VERATA chief Ratu Timoci Vesikula has requested that Prime Minister Rear Admiral Voreqe Bainimarama explain if all people are now known as “Fijians” and indigenous Fijians now called “iTaukei Fijians” — what is it exactly that the iTaukei Fijians owned?

This was one of the numerous concerns raised by the chief, who addressed the Prime Minister at the Tailevu Provincial Council meeting earlier this week.

Ratu Timoci explained that people living in the villages were living in poverty and were becoming non-religious, lazy and refusing to partake in village activities.

The chief said people were simply living in a bad state.

He said this was what life looked like in various villages in the province and he questioned the Prime Minister about the existence of the laws which were supposed to protect them.

He told the Prime Minister that before the general election, he needed to put in place village laws which would help leaders in various villages within the province.Fijitimes


32)  Fiji TV station investigated over Bainimarama story

Updated at 4:44 pm on 3 April 2014

A Fiji television station is being investigated by the country’s media watchdog over alleged unfair reporting of a visit to his home province by the regime leader Rear Admiral Frank Bainimarama.

The government has laid an official complaint against Fiji Television with the Media Industry Development Authority citing a breach of the Media Decree’s code of ethics and practice.

Fiji Television says it has received the complaint which relates to comments by the Tailevu chief, Ratu Timoci Vesikula, during a visit by the prime minister earlier this week.

The chief is reported to have questioned the leader’s stance on indigenous affairs.

The broadcaster reports the government has complained he was not given the right of reply.


33) PNG urged to narrow gap between rich and poor

2 April 2014
Papua New Guinea has been warned of the need to narrow the gap between rich and poor with skyrocketing growth predicted for next year.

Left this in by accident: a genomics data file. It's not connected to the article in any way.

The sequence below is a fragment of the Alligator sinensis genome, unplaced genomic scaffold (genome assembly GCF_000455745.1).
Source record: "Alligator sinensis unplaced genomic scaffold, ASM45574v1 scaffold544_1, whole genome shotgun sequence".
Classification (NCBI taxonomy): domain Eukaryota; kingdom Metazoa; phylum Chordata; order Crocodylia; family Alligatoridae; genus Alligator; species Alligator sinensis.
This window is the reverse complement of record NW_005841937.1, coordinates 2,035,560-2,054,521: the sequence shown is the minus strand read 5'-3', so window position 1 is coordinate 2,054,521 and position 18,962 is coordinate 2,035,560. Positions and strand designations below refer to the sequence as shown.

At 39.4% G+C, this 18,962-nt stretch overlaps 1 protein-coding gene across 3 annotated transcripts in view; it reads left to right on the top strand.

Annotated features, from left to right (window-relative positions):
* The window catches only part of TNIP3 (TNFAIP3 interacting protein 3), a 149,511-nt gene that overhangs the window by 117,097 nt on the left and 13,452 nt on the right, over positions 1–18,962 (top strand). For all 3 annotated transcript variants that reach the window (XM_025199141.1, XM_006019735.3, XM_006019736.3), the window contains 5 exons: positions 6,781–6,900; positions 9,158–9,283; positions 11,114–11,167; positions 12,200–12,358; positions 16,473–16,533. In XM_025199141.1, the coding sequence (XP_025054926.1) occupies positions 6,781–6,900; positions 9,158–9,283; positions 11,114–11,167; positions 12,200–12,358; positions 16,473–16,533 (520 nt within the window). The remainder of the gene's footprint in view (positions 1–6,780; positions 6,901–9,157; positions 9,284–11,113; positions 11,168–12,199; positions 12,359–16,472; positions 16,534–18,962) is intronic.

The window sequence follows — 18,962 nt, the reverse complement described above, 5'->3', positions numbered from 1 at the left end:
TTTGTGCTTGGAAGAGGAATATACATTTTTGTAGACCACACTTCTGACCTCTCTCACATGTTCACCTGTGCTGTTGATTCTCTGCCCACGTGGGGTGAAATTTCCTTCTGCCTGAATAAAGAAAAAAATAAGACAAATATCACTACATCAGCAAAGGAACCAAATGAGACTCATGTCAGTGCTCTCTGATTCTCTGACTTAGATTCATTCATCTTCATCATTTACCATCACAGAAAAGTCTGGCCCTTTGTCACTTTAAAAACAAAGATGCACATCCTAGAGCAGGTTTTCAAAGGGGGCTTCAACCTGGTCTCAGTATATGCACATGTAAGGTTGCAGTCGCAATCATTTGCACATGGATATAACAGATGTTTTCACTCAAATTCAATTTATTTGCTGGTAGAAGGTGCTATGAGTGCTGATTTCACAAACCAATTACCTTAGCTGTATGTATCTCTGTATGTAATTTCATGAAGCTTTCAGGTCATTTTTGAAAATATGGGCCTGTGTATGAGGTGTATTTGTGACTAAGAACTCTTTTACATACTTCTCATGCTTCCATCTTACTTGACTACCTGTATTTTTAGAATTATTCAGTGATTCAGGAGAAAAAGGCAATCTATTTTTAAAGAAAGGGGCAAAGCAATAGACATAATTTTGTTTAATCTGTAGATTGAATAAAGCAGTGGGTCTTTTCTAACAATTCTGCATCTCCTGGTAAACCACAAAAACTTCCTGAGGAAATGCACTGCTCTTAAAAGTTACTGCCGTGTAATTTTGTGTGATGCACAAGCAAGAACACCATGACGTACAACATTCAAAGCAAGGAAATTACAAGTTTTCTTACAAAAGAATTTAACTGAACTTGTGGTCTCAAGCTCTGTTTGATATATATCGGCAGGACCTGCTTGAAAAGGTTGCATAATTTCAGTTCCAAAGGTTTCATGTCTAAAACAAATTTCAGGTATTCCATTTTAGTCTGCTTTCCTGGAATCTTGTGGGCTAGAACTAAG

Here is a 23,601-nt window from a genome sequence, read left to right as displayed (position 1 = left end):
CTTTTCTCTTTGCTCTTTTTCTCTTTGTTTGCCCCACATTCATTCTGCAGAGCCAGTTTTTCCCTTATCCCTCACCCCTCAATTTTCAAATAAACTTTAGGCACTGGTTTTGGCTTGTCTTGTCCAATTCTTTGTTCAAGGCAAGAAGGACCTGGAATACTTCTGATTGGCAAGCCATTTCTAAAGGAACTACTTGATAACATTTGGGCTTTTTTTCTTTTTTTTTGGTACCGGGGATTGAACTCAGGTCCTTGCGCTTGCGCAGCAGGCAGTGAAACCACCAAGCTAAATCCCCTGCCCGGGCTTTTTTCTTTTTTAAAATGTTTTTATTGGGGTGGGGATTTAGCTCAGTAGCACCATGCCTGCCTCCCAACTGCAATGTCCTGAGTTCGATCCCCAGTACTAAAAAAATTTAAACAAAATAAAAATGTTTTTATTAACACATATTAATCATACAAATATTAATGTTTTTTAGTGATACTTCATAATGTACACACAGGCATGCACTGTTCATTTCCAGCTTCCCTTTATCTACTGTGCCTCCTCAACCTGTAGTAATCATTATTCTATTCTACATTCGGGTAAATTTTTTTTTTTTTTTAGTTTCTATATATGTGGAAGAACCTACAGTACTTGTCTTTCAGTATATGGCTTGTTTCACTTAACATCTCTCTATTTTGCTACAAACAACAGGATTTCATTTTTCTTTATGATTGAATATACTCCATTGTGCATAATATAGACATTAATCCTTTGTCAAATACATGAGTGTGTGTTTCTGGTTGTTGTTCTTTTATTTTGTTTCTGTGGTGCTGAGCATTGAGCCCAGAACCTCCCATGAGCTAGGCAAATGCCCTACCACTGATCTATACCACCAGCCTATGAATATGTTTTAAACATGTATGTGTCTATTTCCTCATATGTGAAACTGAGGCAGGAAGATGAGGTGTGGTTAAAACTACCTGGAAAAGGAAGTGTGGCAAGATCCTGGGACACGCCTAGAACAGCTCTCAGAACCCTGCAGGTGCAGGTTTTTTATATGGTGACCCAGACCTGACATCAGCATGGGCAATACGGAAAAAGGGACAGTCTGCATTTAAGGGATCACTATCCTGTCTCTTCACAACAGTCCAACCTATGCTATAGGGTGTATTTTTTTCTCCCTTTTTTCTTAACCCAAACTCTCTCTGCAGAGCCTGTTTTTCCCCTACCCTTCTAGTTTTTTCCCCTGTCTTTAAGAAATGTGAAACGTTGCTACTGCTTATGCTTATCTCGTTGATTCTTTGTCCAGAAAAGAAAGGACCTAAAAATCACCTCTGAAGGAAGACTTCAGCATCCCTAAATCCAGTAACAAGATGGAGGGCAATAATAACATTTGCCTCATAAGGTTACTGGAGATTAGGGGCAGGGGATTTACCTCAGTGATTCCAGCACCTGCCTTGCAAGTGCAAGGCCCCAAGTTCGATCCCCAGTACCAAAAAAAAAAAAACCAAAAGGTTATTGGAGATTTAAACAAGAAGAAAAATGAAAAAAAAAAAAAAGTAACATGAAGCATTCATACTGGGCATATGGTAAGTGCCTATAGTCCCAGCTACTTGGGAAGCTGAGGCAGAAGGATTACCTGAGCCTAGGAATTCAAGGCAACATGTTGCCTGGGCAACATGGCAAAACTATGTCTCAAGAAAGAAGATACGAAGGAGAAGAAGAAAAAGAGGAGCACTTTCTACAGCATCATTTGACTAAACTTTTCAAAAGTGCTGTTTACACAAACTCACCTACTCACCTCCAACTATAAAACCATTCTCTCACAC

This comes in a major new report on the region’s economy.

Sally Round reports.

“The Asia Development Bank’s flagship economic report forecasts a record 21 percent growth rate for PNG in 2015. The rapid growth is due to the start of gas exports later this year and the first full year of production next year. But the bank warns the nearly 40% increase in government spending over the last year on infrastructure, health, education and law and order is not having the effect it could. And it says marginalised provinces in PNG in particular are missing out because of poor prioritising by local governments and unpredictable funding from national coffers. The ADB recommends improving the accountability of local authorities and better systems to get services to the people.”

34) New Caledonia province in new nickel venture

3 April 2014

New Caledonia’s southern province has approved a deal with two major nickel companies to explore a huge ore deposit.

The province’s memorandum of understanding with Eramet of France and Vale of Brazil provides for a four-year study of the Prony and Pernod deposits in the south of the main island.

A joint venture company, in which the provincial government is the biggest shareholder, is to examine estimates that the deposits contain three million tonnes of nickel which could be mined over 50 years.

Should a processing plant be built, the province will have a 10 percent stake plus a small share of the value of the nickel sold.

The opposition is critical of the deal, saying it is rushed as only six weeks remain before the provincial election.

The deal is to be formally signed off by the head of Eramet and Vale at the end of the week.

The two companies each have a large nickel plant in the southern province.

35) PNG to experience record economic growth, concerns over who will benefit

Updated 3 April 2014, 12:45 AEST

Jemima Garrett

Gas developments to provide unprecedented economic growth in PNG amid concerns about wealth distribution.

An Asian Development Bank economist has warned that despite unprecedented economic growth forecast for Papua New Guinea, the gap between rich and poor will widen.

The latest Asian Development Outlook report has predicted growth of six per cent this year, leaping to 21 per cent in 2015.

The Asian Development Bank’s PNG economist, Aaron Batten, says the boom will come mostly from the onset of liquid natural gas exports.

But Mr Batten cautions that outside of the mining and petroleum industries the PNG economy is slowing dramatically.

“What we do expect to happen is that over the next couple of years as growth becomes more concentrated in the mining and petroleum sectors is a slowing of that job creation and new income earning opportunities in PNG,” he said.

Mr Batten says the benefits of the massive economic growth expected in PNG may only be felt by a lucky few involved in the resources sector.